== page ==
Rethinking our vision of peace

A peace treaty between Israel and the Palestinians – and by extension, the Arab world – will simply represent an end to official conflict.

Security personnel walk in front of the barrier with the West Bank near Havat Ella, 20 km. southwest of Hebron. (photo credit: REUTERS)
Security personnel walk in front of the barrier with the West Bank near Havat Ella, 20 km. southwest of Hebron.
(photo credit: REUTERS)
The Israeli shift in rhetoric away from the term “peace” is well-documented and apparent in today’s discourse. Commanders for Israel’s Security, an organization pushing forward for a security-based plan for two states, operates under the clear agenda of separation, not peace. Darkenu, the leading grassroots moderate camp of today’s Israeli civil society, does the same.
The two groups are co-hosting this Saturday night’s Rabin Memorial Rally in Tel Aviv under the “We Are One People” slogan, reflecting a decision to not put “shalom” at the center in the event and to attempt to best mobilize the broad Israeli political center.
So as “peace” and “shalom” terminology is perhaps a casualty of the failed 1990s peace process and now a bench-marker for shifting Israeli public sentiments, it is time for the American Jewish community and policy-making sphere to follow suit and adapt its perspective away from its existing utopian, idealistic vision.
A peace treaty between Israel and the Palestinians – and by extension, the Arab world – will simply represent an end to official conflict. It will not usher in an immediate kumbaya paradise in which all tribes and peoples of the Middle East join together in embracing one another and their different narratives. Even under the ideal package, one that grants Arab-Israeli normalization and regional security coordination in return for Palestinian sovereignty, there will not be scores of Israelis eager to vacation in Qatar or Jordanians professing their deep appreciation for the Jewish people.
Having just returned from a seven-day public tour with the Israel Policy Forum, Commanders for Israel’s Security, and the Center for a New American Security in New York, DC, Chicago and Los Angeles, I can attest that this distorted vision of peace remains prevalent today. Its tangible impact is that it sets an unrealistic condition for what a peace process should guarantee, creating a major public obstacle facing leaderships on all sides.
Among the recurring questions posed throughout this recent speaking tour that exemplify public opinion: How can Israel negotiate with the Palestinians who hate Israel and all it stands for? How can peace ever come when antisemitism in the Arab world is so rampant? Or something like, Israel should not do anything until the Palestinians fix their textbooks and stop referring to 1948 as the “nakbah!” These questions and positions are not surprising, but they delineate how dangerously high the bar is set for any future negotiations.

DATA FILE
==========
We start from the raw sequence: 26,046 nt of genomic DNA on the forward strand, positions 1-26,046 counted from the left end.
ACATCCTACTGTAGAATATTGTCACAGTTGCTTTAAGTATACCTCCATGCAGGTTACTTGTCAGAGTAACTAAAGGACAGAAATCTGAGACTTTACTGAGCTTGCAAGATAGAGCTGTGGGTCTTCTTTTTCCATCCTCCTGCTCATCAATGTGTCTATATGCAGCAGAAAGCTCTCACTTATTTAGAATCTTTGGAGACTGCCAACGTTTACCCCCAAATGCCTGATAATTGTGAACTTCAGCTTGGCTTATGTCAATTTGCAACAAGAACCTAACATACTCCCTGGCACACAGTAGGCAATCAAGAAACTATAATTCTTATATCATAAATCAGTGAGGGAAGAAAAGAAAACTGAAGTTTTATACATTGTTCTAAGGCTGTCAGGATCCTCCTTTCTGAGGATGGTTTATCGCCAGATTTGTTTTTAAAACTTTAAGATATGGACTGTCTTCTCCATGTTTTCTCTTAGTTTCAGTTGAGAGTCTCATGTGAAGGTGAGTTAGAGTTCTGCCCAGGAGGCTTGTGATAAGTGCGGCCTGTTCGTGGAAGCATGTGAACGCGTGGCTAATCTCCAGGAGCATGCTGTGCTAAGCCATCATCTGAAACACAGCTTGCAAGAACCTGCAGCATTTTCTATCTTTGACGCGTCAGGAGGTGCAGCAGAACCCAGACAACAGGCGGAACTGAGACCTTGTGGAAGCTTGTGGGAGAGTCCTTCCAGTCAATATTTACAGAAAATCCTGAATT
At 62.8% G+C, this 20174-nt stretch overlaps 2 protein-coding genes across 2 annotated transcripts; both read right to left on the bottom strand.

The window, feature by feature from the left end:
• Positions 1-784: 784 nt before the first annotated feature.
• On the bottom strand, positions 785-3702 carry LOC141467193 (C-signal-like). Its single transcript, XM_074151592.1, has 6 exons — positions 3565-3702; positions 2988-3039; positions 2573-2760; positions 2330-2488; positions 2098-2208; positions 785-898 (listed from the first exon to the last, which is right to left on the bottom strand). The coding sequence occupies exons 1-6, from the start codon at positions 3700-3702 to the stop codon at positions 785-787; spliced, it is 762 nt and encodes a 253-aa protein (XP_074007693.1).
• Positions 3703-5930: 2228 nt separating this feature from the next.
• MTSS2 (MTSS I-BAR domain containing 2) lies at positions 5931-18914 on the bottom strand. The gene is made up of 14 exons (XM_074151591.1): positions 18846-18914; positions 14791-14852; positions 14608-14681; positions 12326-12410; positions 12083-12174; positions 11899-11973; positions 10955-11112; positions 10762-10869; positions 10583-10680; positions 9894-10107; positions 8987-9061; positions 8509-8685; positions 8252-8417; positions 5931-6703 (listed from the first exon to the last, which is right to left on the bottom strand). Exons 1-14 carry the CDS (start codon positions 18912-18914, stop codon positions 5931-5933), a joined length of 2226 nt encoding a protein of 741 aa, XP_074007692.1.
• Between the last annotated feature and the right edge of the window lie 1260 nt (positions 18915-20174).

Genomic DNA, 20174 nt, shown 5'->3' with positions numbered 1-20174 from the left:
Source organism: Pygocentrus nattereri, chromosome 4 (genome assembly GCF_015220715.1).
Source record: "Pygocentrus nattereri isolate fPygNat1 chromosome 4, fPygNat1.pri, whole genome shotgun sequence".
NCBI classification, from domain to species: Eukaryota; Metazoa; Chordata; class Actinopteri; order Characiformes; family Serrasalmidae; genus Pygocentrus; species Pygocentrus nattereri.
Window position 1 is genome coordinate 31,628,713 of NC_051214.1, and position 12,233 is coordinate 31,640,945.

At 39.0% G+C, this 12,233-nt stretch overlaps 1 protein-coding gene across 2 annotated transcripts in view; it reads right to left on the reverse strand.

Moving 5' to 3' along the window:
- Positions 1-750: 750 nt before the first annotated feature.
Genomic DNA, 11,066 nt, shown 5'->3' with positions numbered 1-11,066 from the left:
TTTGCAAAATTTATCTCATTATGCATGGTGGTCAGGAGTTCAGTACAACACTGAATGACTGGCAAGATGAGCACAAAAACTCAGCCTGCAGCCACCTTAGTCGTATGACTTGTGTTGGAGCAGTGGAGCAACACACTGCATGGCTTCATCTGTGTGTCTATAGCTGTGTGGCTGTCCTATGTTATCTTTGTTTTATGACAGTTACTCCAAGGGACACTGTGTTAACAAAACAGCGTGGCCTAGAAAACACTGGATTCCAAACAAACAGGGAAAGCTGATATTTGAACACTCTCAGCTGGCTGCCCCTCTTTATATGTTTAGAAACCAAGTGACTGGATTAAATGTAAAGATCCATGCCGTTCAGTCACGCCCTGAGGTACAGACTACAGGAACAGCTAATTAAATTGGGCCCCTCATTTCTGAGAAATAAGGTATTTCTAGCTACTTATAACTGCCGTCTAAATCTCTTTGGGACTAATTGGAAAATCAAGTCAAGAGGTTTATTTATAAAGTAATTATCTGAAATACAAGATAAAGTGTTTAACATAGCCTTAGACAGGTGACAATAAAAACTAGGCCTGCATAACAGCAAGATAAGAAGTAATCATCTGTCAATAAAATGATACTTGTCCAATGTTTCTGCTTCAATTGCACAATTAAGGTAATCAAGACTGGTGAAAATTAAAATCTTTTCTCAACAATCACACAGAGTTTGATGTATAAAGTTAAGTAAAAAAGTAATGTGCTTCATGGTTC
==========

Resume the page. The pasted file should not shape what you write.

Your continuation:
A starting point for addressing this phenomena lies in not only analyzing our contemporary definition of peace, but understanding that demanding the “victory” of the pro-Israel narrative is counterproductive to an end-of-conflict treaty. Too many in our community think that peace for Israel will only come when the Arabs surrender their narrative completely.
Anyone who understands politics, demographics or even sociology can see how detrimental this perspective is to reaping any sort of positive results for Israel, both politically and on the ground. If Menachem Begin and Yitzhak Rabin had waited for the Egyptians and Jordanians to embrace Zionism before signing their respective peace treaties, Israel’s borders would be even more contested and less secure than they are today.
This week, I, along with hundreds and hundreds of other Americans, also had the privilege to hear from Prince Turki al-Faisal, former chief of Saudi Intelligence and a previous ambassador to the United States. His remarks were not hidden away in private apartments or even in a conference center, but rather in two major synagogues, at Manhattan’s Temple Emanu-El and Los Angeles’s Sinai Temple.
While some may have attended the Israel Policy Forum’s Middle East Security Forum conferences hoping to hear HRH Prince Turki confess his deep love for Israel, what attendees instead experienced was a bold and courageous act in and of itself, with nuanced analysis and commentary derived from his broad experiences in the region. Perhaps more important, the majority of attendees also were partaking in an intimate and civil confrontation of their pro-Israel narrative with that of an experienced Saudi diplomat.
Prince Turki’s remarks certainly did not run parallel to everything I believe, and at times elements were offensive to myself and fellow audience members. But his perspective isn’t supposed to fit nicely with mine, and the more our community demands it to, and the more we propagate the “us versus them” and “all or nothing” approach in the mainstream dialogue toward peace, the further away our diverse societies and leaderships will remain.
Thus, the American Jewish community and our elected officials in Washington should move forward with an understanding that opposing narratives can and will exist simultaneously in an atmosphere of stability and under the political auspices of a future agreement. An end-to-all-claims, permanent-status agreement (and its preconditions) should not purport to solve the many facets of the conflict, but what we should expect it to do is provide the political foundation to further enable these larger social transformations to get the peoples there.
Adam Basciano (@adambasciano) is the strategic initiatives coordinator and director of IPF Atid at the Israel Policy Forum, based in New York City.